I also find it strange that these possible errors in metering were not discovered in the earlier exhaustive tests carried out and published in the comprehensive LX TEST book (red book).


3. From : choeN (choen@fearofspamsodoesnotexist.net)
Url : http://blabladoo
Date : 09:11 PM Friday 08 November, 2002

Hi, I would like to know how to remove the strap lugs from the body?

Thanks.


4. From : choeN (choen@fearofspamemail.com)
Url : http://blabla
Date : 09:00 PM Friday 08 November, 2002

Hi all, I think I just joined the LX club by acquiring myself one of them. Took me years to find one at the right condition and at the right price.

My impression of it is that the mirror is a little bit sticky when not used for a few hours.

Just loaded a slide film into it...will be test shooting it later.


5. From : Anton Browne (anton@antonbrowne.co.uk)
Url : http://
Date : 09:12 AM Friday 08 November, 2002

A while ago we talked about a bug in the LX regarding auto exposure timing. I have been persistent in tracing a 'fault' in my LX resulting in four repair attemts (£250 spent). I finally emailed the PDML newsgroup and asked members to test their LX's. All respondents had the same fault. It only happens at 3200 & 1600 ISO but if you use this fast film then Auto on the LX is not reliable. I feel sure Pentax knows about this but they keep quite; they use the phrase 'the camera is operating to specification' they don't tell you that specification includes gross underexposure.

Check the threads at:- http://www.mail-archive.com/pentax-discuss%40pdml.net/msg94797.html and then go on to the newer post under:- More Help From LX Illuminati

Better to know than not to know, I now use the LX on manual with fast film.

All the best
Anton


6. From : GLOBETROTTER (globetrotterworld@hotmail.com)
Url : http://
Date : 05:01 PM Tuesday 05 November, 2002

Just returned from expedition to Africa. Of course, my Pentax Z1p's and faithfull old LX bodies + list of lenses travelled with me. For wildlife shots I was using mainly the FA 100mm f/2.8 macro; Sigma APO 400mm f/5.6 macro and the SMCP 500mm f/4.5.
I love the close-focus provided by the Sigma (I think it's slightly bettr than the Pentax 5.6 version - although the Pentax 400mm f/2.8 outshines both by a far margin....but it does weigh like an 'elephant'!), but the big Pentax 500mm often turns out crisper images than the Sigma - with more 'bite'. The SMCP 500mm lens is well made, but I often wish for a similar autofocus version and don't want the added expense and weight of the Pentax 600mm f/4. Why are Pentax waiting so long to bring out a 500mm 4.5 autofocus version?
Another question that baffles me - especially when the 'old' LX has such a loyal following, that PENTAX does not bring out an updated autofocus version of the magical LX. I love the LX, but there are so many 'updates' that were not installed in the '2000' version - even when they intended bringing out a manual-only version. A clip on (or inbuilt), robust and dustproof motordrive (without the need for covering the 'porthole'when removing! plus an efficient inbuilt handgrip)is urgently needed. One of the most common problems with lens sharpness is not the quality of the glass, but magnified camera shake caused by slightly loose fittings - especially when a 1.4 converter is added; and the single screw fitting between nicad pack and motordrive does not help matters.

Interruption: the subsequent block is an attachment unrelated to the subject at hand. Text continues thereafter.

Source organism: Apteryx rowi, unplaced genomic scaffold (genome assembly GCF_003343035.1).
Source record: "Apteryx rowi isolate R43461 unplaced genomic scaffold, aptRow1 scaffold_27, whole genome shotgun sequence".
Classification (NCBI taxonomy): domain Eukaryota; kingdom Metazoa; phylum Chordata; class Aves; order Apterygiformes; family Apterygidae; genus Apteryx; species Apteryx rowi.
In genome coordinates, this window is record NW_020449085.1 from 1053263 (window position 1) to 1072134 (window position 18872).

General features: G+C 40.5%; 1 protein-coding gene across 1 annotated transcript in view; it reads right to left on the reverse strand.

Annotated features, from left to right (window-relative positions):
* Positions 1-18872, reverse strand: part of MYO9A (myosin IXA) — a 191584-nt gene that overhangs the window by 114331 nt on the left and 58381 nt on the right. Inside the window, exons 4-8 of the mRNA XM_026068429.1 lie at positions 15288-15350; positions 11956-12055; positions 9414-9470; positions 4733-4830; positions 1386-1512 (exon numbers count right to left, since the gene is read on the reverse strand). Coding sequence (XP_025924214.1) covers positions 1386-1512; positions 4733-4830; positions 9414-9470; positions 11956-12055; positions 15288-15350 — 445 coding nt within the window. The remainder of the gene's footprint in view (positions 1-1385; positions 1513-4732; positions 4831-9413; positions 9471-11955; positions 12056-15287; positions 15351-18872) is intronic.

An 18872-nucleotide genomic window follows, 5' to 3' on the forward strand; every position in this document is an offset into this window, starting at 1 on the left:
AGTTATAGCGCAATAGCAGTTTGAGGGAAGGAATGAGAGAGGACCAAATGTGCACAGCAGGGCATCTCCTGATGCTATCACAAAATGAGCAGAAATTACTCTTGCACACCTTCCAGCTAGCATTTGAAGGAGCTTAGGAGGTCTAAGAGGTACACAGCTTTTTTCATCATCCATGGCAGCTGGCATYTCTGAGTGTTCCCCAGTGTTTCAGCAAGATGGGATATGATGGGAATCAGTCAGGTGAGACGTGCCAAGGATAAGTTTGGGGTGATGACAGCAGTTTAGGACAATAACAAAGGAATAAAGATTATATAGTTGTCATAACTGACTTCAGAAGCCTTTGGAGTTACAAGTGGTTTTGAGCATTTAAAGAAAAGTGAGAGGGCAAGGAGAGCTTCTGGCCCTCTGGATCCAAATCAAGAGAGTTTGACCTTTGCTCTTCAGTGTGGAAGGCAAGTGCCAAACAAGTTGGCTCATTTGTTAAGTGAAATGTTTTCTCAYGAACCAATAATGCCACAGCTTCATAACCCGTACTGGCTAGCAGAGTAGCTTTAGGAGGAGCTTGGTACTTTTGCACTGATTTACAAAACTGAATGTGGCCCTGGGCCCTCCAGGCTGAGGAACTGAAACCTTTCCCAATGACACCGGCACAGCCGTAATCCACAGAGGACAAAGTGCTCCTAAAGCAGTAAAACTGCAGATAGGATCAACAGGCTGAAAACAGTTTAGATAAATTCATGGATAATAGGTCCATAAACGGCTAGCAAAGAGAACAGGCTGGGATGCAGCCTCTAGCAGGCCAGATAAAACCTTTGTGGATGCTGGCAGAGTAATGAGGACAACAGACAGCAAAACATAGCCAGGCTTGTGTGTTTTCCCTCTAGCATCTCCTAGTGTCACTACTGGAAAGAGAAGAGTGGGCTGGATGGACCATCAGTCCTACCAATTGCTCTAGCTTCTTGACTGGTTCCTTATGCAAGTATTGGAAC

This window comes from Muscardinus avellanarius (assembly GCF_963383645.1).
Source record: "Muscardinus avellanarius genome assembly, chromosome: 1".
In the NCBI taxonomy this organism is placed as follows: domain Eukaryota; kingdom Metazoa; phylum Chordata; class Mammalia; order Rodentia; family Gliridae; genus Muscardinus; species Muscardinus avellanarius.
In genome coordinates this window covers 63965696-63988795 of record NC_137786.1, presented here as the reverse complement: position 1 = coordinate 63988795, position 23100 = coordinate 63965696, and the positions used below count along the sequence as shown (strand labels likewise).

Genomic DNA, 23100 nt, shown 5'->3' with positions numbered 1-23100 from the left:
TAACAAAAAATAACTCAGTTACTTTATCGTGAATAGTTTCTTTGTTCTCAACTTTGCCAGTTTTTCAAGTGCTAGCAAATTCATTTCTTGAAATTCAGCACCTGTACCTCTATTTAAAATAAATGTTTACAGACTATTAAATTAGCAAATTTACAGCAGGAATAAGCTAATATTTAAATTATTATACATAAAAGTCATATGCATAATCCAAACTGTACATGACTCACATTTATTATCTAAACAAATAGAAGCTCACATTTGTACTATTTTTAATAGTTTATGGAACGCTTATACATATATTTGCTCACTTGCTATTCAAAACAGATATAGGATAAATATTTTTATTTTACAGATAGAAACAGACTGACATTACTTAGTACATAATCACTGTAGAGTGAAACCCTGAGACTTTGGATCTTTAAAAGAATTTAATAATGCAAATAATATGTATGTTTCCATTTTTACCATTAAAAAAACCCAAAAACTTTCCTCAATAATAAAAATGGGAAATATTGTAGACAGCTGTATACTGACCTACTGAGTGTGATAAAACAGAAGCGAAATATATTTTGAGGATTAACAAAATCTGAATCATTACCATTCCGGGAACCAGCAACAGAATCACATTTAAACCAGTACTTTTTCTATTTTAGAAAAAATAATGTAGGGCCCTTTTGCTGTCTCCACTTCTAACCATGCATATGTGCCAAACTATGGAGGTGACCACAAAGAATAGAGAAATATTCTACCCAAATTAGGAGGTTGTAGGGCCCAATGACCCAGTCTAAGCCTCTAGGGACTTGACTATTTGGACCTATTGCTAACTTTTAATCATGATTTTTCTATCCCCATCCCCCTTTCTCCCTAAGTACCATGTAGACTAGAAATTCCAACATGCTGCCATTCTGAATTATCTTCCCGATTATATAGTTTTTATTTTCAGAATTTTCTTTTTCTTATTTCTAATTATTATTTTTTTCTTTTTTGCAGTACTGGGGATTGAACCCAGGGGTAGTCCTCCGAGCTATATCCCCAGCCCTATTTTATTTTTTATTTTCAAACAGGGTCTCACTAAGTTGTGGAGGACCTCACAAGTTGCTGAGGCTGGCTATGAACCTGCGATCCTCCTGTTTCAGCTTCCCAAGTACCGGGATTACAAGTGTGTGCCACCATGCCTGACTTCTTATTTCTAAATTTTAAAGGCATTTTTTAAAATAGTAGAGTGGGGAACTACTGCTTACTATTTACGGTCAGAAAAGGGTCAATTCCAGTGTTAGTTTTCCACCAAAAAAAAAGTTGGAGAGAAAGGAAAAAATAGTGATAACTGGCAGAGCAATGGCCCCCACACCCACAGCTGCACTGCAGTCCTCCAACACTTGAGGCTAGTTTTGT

After all this, why do I still continue to use the LX? Simply put, it is my mainstay body for landscape photography (mainly with FA 24mm F/2 attached)and more importantly, for evening/early morning & nighttime shots - especially moonscapes or lightning photography. For most other photogaphy I find the Z1p bodies taking more & more of a leading role. If Pentax brought out a valid update of the LX to match the Nikon F5 or Canon EOS1v (albeit with Pentax's purchance for 'smaller' cameras)then I - and I'm sure many other professional phtogarphers would buy them. 1980-2002 is an extremely long time to wait for a 'full' updated version for the pro user.
And while I'm at it, why did Pentax pull out the MZS digital version body at last years Photokina? I'd hoped that Pentax were going to enter an even better (LX?)version this year..but all is quiet with Pentax. I can't for ever be searching for 'mint' secondhand versions of the LX or Z1p to use as working tools (the MZS, although 'good', does not fill my needs).
Sorry about this being a long-winded comment - but I'd be interested to hear of views about these questions, or answers from Pentax about my views!


7. From : Anton Browne (handmaid@fsmail.net)
Url : http://
Date : 03:31 PM Monday 04 November, 2002

Hello Andre If you mean that your LX will not focus at infinity in the viewfinder or that focussing seems to be off in photographs then it is likely that the mirror rest is compressed. This causes the plane of focus in the viewfinder to differ from the actual focus on film. Pentax will fully service an LX for £100 (GBP) and it's probably worth having this done. Alternatively if you're good with your hands you could have a go at replacing the rest your self but be warned, it is tiny and needs micro adjustment (not easy without specialised tools - I suggest you have it serviced. There's some info on your problem here:
http://members.ozemail.com.au/~distudio/thepentaxlx.html#CommonFaults Regards Anton


8. From : Andre Brinkman (abrinkman@zeelandnet.nl)
Url : http://
Date : 03:28 AM Saturday 02 November, 2002

Recently I bought a secondhand LX. But its look like he is out of focus. Can somebody tell me what it is? Thanks.


9. From : Jose R. Rodriguez (jrrodriguez@cox-internet.com)
Url : http://
Date : 03:15 AM Friday 01 November, 2002

Cyrille, If you download the "Selected Content" LX Camera Manual from the Main LX Page, it will illustrate the process of attaching/removing the strap. The Manual states: ...before attaching the strap, press the twin tab of the fastener with the edge of a coin until the single tab protrudes.... attach one of the strap fasteners to either Accessory Lug and press the single tab with a coin until twin tab protrudes, thereby locking the fastener to the lug. Repeat with the other fastener.


10. From : cyrille (cyrille.allais@ifrance.com)
Url : http://
Date : 12:31 AM Friday 01 November, 2002

Hello, I just bought a very old and very nice LX, the body has no straps and i fortunately found some on another LX body. I would like to remove the straps from the strap lugs of the first body to fix them on mine... Simple!
I just could not fit how to unclip the straps. Can someone help me please. Regards cyrille


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Maintainers for Pentax LX Series SLR Camera Models Message Board: